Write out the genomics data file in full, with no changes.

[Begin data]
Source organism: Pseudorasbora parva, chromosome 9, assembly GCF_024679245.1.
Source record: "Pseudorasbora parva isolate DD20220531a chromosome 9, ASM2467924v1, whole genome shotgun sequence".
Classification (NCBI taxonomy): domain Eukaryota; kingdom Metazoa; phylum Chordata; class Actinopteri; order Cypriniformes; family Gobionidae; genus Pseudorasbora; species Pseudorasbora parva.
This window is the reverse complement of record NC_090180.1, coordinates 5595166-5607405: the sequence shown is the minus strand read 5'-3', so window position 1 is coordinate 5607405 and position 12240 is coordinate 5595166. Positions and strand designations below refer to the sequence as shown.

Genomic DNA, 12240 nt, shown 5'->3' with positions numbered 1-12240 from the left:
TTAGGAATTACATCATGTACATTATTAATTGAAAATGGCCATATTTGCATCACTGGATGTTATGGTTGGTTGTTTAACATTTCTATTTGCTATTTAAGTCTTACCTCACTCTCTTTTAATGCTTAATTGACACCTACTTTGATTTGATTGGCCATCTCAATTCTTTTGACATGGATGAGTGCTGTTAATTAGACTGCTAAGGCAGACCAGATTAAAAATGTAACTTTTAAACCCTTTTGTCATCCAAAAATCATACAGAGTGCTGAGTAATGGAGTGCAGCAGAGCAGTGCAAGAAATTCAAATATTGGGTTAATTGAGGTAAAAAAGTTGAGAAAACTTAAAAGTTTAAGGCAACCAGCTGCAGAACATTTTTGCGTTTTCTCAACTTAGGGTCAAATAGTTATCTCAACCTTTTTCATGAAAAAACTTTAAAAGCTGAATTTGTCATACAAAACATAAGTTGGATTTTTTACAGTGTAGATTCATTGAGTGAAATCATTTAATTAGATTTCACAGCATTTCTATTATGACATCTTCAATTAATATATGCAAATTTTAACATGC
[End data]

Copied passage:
Source organism: Pseudorasbora parva, chromosome 9, assembly GCF_024679245.1.
Source record: "Pseudorasbora parva isolate DD20220531a chromosome 9, ASM2467924v1, whole genome shotgun sequence".
Classification (NCBI taxonomy): domain Eukaryota; kingdom Metazoa; phylum Chordata; class Actinopteri; order Cypriniformes; family Gobionidae; genus Pseudorasbora; species Pseudorasbora parva.
This window is the reverse complement of record NC_090180.1, coordinates 5595166-5607405: the sequence shown is the minus strand read 5'-3', so window position 1 is coordinate 5607405 and position 12240 is coordinate 5595166. Positions and strand designations below refer to the sequence as shown.

Genomic DNA, 12240 nt, shown 5'->3' with positions numbered 1-12240 from the left:
TTAGGAATTACATCATGTACATTATTAATTGAAAATGGCCATATTTGCATCACTGGATGTTATGGTTGGTTGTTTAACATTTCTATTTGCTATTTAAGTCTTACCTCACTCTCTTTTAATGCTTAATTGACACCTACTTTGATTTGATTGGCCATCTCAATTCTTTTGACATGGATGAGTGCTGTTAATTAGACTGCTAAGGCAGACCAGATTAAAAATGTAACTTTTAAACCCTTTTGTCATCCAAAAATCATACAGAGTGCTGAGTAATGGAGTGCAGCAGAGCAGTGCAAGAAATTCAAATATTGGGTTAATTGAGGTAAAAAAGTTGAGAAAACTTAAAAGTTTAAGGCAACCAGCTGCAGAACATTTTTGCGTTTTCTCAACTTAGGGTCAAATAGTTATCTCAACCTTTTTCATGAAAAAACTTTAAAAGCTGAATTTGTCATACAAAACATAAGTTGGATTTTTTACAGTGTAGATTCATTGAGTGAAATCATTTAATTAGATTTCACAGCATTTCTATTATGACATCTTCAATTAATATATGCAAATTTTAACATGC